Recently, we had an interesting problem to solve for a client of ours: In a case with some 922,000 documents produced by the opposing party, there were roughly 720,000 documents that had been scanned and OCR’d. These included a very large number of handwritten documents. Most of the handwritten documents were significant, with pages of notes written on legal pads and memo forms.
Our client asked for our help in identifying the handwritten documents from among all those that had been scanned. To help us get started, our client provided us with a folder of about 4,000 examples.
On our initial inspection, we could see that the OCR’d text for these documents was all gibberish and contained lots of white space. We knew that the documents were mostly English, with some Spanish. Fortunately, none were Japanese or Chinese, so we didn’t need to worry about filtering out Japanese and Chinese text.
The documents typically looked something like this:
To find the handwritten documents from among the 720,000 non-ESI documents that had been produced, here is what we did:
Using Language Detection
Catalyst’s software has automatic language detection that is run in the processing pipeline when the document is ingested. If the software does not see enough words to identify the language, it classifies the primary language as “Unknown.”
After running language detection and sampling the results, we confirmed that the documents that were classified as English or Spanish were not handwritten, and that the handwritten documents had been properly classified as “language = Unknown.”
In all, there were 169,000 documents that were classified as “language = Unknown.” In addition to handwritten documents, these documents also included file folders, documents that were not scanned well (sideways pages, gray on gray), graphs with lines, and some documents that did have typewritten text but for some reason were not identified as English.
Narrowing the Results
We could have stopped there, but decided to make further efforts to see if we could find a way to distinguish the handwritten documents from the bad scans and typewritten documents with “Unknown” language. To that end, we ran two additional types of analysis.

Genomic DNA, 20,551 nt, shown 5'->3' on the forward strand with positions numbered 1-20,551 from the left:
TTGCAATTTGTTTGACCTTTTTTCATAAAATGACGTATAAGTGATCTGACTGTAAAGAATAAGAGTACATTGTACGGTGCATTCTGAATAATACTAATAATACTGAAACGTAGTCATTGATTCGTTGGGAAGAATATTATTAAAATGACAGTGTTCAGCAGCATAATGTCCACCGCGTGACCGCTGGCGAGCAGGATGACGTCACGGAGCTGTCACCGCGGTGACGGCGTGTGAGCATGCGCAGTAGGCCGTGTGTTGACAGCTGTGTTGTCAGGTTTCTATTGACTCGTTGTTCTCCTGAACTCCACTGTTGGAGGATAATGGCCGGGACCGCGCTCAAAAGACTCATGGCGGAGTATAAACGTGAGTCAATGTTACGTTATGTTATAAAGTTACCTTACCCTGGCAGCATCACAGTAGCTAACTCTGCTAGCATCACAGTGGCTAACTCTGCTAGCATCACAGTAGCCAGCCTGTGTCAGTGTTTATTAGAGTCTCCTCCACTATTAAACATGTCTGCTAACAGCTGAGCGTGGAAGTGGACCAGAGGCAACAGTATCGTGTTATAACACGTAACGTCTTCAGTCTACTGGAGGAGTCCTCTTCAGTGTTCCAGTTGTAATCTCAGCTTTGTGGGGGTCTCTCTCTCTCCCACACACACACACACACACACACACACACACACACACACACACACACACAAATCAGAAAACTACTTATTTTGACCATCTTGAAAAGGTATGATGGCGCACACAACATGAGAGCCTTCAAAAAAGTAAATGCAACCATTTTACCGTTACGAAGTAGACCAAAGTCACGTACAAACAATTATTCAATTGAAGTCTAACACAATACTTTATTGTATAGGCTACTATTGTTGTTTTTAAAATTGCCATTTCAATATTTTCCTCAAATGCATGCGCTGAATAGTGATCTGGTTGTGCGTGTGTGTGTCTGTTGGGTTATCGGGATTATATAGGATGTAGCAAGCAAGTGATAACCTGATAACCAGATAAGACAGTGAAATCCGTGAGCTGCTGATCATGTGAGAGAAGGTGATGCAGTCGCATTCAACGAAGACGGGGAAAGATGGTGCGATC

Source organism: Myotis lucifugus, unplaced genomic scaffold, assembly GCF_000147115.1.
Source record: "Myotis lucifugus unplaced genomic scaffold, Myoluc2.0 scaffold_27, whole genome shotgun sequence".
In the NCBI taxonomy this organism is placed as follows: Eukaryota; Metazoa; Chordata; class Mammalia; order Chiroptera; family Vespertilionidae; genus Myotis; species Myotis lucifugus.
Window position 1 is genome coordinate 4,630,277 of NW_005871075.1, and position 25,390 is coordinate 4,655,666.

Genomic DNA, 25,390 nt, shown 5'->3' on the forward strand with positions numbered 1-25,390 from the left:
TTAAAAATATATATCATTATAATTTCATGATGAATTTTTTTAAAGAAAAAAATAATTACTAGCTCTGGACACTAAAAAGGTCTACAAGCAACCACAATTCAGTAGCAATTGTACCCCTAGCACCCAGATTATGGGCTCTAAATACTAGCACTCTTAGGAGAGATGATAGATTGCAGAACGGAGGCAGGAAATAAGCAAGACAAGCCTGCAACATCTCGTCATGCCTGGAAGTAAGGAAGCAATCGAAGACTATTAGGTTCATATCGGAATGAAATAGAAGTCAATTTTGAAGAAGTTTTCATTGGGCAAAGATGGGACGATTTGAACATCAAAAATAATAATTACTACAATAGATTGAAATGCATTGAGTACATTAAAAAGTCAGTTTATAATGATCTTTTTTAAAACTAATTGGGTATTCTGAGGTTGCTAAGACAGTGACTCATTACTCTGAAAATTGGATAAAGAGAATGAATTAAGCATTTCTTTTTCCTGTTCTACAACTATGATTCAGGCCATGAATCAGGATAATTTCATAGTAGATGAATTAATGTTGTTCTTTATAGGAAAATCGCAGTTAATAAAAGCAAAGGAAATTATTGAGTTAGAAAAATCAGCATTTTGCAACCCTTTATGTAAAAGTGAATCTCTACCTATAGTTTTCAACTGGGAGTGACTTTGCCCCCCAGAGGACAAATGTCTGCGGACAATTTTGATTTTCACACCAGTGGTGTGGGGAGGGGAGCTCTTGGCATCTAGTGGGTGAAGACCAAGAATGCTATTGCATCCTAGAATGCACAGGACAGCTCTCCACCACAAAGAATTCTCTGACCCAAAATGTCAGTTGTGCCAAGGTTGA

The first was a look at file size and character count to see if the blank pages and file folders could be separated by the fact that they had almost no text characters in them.
This turned out to be a fruitless exercise because many of the handwritten scans also had tiny character counts and minimal text file sizes. Fortunately, it’s just one click for a reviewer to quickly click “Next,” so the blank pages really didn’t present a significant problem.
The second step was to see if we could filter out the documents that actually had significant text in them. It took a few iterations to get it down, but we were able to come up with a method that worked.
We imported a list of the 300 most common words in the English language into Power Search, Catalyst’s batch-search utility, and ran them against all of the documents where the language was identified as Unknown. In the final iteration, we removed from the list the words most likely to be false hits in the handwritten documents (if, it, so, no, I, as, etc.), and we also eliminated a few words that appeared typed in handwritten memo forms (from, date, etc.).
(When we removed the short common words, it was because we don’t have Craig Ball’s “to be or not to be” issue and can search for all words, even those that are “stop words” in many systems. See Craig’s post, Come and Take It: Free Corpus to Test E-Discovery Tools. See also the comment to the post by Catalyst CEO John Tredennick.)
About 85,000 documents — half of those classified as Unknown — did not hit on any of the search terms, and they were clearly handwritten, blanks or bad scans. Then we looked at the documents that did hit on the common terms and foldered them by how many hits they had — one hit, two hits, three hits, etc. The ones that did hit on these common words were typically not the blanks, so the blanks were all in the zero-hits group.
Sidebar note: We know of at least one vendor that has announced software, ZyLab’s Visual Classification, that can identify and classify handwriting from the graphics files, without any text. This approach sounds very interesting.
As it turned out, the ones with just a few hits were either handwritten or bad scans; you didn’t start seeing typewritten pages until the number of hits increased significantly.
Of course, we have seen other cases in which other issues in an opposing party’s production caused many documents to contain gibberish, but that wasn’t the case here. So the method of searching for common words did work to let us pull out the typewritten OCR scans where the language was misclassified as Unknown.
The Bottom Line
A good way to identify handwritten documents in an opposing production that have been OCR’d with gibberish in the text files was to look for documents in which (1) language detection had not identified a primary language and (2) a search of the most common English words either did not hit on the text at all or only a small number of words hit.
For a related discussion involving OCR’d handwritten documents, see John Tredennick’s blog post, Does Bad OCR Make for Good TAR?